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New marriage law will allow men to be called ‘wives’


THE WORDS “HUSBAND” will cease to mean a married man and “wife” will cease to mean a married woman if same-sex marriage is legalised in England and Wales.

Government legislation that passed successfully through the House of Commons and is now being scrutinised in the House of Lords changes the traditional definition of the terms “husband” and “wife” so that legally men can be “wives” and women “husbands”.

The explanatory notes to the

Marriage (Same Sex Couples) Bill says which previous legislation will be amended following the legalisation of same-sex marriage in order to protect the rights of people in same-sex marriages.

The Offices, Shops and Railway Premises Act 1963 states that health and safety rules need not apply if the only person employed to work there is the “husband, wife, civil partner ... of the person by whom they are so employed”.

The Government’s explanatory notes state: “This means that ‘husband’ here will include a man or a woman in a samesex marriage, as well as a man married to a woman.

“In a similar way, ‘wife’ will include a woman married to another woman or a man married to a man.

“The result is that this section is to be construed as including both male and female same-sex marriage.”

Lord Tebbit, who is opposed to the legalisation of same-sex marriage, described the change as “gobbledegook” and “the reversal of the natural and normal meaning of words”.

A spokesman for the Coali

Lord Tebbit called it ‘a reversal of the natural meaning of words’

tion for Marriage, which campaigns against the re-definition of marriage, told the Daily Telegraph: “We always knew the Government would tie itself in knots trying to re-define marriage, and this shows what a ridiculous mess they’ve created.

“This mangling of the English language shows what happens when politicians meddle with marriage. They’re in cloud cuckoo land.”

A majority of 242 peers voted in favour of the Government’s same-sex marriage Bill in June, despite speculation that it might be thrown out at its Second Reading. The Bill has now reached its Report Stage in the legislative process in the Lords, during which its detail will be scrutinised and amendments can be proposed and voted on by peers.

Last week a senior Tory peer said that it was not necessarily “important” if married couples were faithful to one another.

Defending the Government’s decision not to define adultery for same-sex couples and therefore making no provision for the grounds of divorce in cases of adultery, Baroness Stowell said: “In terms of the law, marriage does not require the fidelity of couples. It is open to each couple to decide for themselves on the importance of fidelity within their own relationship.”

The Scottish government published its Marriage and Civil Partnership Bill last week, which if ratified will legalise same-sex marriage in Scotland.

Dr Gordon MacDonald, from Scotland for Marriage, which opposes same-sex marriage, criticised the latest proposals in an interview on BBC Radio Scotland.

Dr MacDonald said: “It is not an issue of equality because of the legal rights of marriage now given to same-sex couples with civil partnerships – it is not a matter of equality at all.”

He added: “Even if ministers of religion themselves can opt out, it doesn’t mean that church buildings won’t be used for this purpose against the wishes of their congregation.”

NHS cuts chaplaincy services by 40 per cent BY ISABEL LOSSEFF

The NHS has cut chaplaincy services in 40 per cent of Hospital Trusts in England, with a total of 1,500 chaplain hours having been cut, a Freedom of Information request has disclosed.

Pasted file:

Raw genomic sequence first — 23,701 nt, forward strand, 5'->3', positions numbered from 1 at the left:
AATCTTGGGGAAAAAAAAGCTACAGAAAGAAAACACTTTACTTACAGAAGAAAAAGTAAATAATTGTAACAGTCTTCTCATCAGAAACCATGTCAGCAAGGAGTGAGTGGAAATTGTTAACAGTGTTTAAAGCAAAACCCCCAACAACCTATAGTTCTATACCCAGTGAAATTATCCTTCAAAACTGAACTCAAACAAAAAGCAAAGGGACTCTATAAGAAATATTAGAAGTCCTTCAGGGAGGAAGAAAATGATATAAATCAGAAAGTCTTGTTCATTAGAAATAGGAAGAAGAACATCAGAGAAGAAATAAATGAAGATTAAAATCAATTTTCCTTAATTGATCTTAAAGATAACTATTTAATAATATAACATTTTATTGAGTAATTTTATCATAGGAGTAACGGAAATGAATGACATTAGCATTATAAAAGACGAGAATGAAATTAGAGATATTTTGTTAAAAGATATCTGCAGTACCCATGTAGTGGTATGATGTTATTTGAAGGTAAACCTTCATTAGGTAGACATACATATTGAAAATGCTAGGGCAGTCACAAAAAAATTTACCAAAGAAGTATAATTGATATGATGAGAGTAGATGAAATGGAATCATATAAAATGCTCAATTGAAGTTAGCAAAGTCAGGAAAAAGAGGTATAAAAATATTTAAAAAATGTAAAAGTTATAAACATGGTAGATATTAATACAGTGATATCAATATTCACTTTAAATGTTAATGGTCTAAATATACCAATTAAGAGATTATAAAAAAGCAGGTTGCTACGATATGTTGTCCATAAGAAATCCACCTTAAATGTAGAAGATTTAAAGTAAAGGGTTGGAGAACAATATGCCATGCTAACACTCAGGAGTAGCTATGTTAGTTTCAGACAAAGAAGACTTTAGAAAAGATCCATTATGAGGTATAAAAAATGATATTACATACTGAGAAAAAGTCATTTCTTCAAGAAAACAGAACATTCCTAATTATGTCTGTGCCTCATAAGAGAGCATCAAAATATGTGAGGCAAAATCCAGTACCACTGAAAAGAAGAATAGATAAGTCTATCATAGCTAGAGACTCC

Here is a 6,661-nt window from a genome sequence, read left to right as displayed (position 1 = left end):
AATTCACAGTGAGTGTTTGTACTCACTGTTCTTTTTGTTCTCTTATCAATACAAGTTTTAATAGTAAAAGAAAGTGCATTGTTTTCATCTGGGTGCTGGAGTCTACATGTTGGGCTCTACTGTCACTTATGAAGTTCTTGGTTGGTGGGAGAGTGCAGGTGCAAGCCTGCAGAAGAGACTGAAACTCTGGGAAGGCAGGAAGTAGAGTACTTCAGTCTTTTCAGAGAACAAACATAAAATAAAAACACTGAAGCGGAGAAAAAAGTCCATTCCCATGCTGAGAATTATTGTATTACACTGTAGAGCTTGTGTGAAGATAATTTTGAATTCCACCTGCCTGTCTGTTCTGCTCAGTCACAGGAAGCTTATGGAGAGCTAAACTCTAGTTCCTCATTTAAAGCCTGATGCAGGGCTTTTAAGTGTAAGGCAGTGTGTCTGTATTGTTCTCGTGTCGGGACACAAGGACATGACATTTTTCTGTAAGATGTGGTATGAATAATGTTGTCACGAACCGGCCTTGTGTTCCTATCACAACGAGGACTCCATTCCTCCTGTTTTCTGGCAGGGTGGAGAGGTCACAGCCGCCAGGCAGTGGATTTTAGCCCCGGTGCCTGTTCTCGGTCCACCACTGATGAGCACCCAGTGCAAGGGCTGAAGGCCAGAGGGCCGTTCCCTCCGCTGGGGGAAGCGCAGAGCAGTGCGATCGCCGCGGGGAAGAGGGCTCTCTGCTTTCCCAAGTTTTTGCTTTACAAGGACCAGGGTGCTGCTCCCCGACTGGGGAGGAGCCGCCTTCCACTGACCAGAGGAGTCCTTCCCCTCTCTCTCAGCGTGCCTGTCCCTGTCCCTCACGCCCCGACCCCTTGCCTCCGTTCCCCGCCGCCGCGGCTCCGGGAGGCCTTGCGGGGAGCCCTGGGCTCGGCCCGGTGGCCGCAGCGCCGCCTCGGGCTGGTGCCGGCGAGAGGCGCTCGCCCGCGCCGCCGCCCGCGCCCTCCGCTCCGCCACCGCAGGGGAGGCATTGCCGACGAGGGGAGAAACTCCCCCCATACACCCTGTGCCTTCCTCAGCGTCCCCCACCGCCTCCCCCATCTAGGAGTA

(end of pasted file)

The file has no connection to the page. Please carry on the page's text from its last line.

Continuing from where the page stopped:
Chaplains provide spiritual care for patients and have served in NHS hospitals since its foundation, although NHS trusts are not legally required to provide the service and some remain unconvinced that they are a necessary part of healthcare.

A Freedom of Information request made by the BBC found there had been a cut of 8.5 per cent – about 1,500 hours – in the total number of chaplaincy hours available in NHS hospitals, with half of all hospital trusts in England responding to the request.

The NHS currently needs to make savings of up to £20bn by 2015, and chaplains cost in the region of £26 million.

But many have voiced concerns about the change, arguing chaplains provide vital holistic care. Bishop Tom Williams, auxiliary bishop of Liverpool, who spent nine years as a hospital chaplain, said: “NHS trusts have a legal obligation to provide spiritual care. Increasingly scientific studies demonstrate that 70 per cent of people in the UK who have some faith rely on spiritual and faith care to cope with being in hospital.

“While we understand the difficult financial climate, the value of good spiritual care for patients and staff cannot be underestimated.”

A spokesman for the Hospital Chaplaincy Council said: “Chaplaincy is an important factor of treatment for many patients. The spiritual component of healthcare has long been acknowledged by medical practitioners. Whilst times are difficult for hospital budgets we hope there is no longterm effect on the 24/7 provision of chaplaincy in the NHS.”

And the Rev Mark Burleigh, president of the College of Healthcare Chaplains, said: “If that person’s illness is providing them with a religious crisis, or if the person is dying and the family is very anxious that someone should come and say prayers in line with that person’s faith, then it is part of the care offered by the hospital to ensure that that happens.

“One can’t rely on volunteers to come in in the middle of the night to provide those prayers. They need to be members of staff who are trained and equipped and who understand hospitals.”

Pro-lifers condemn embryo decision

Magnus MacFarlane-Barrow, whose charity feeds three quarters of a million people, gives the Pope a blue mug

MAGNUS MacFarlane-Barrow, the founder of Mary’s Meals, met Pope Francis last week and presented him with one of the charity’s trademark blue mugs.

The Pope invited the Scottish charity’s founder to Rome after hearing about its work providing

Mary’s Meals founder meets Pope Francis BY MARY KATHERINE HALEY AND ISOBEL LOSSEFF

more than 755,777 children with a daily meal in some of the world’s poorest countries.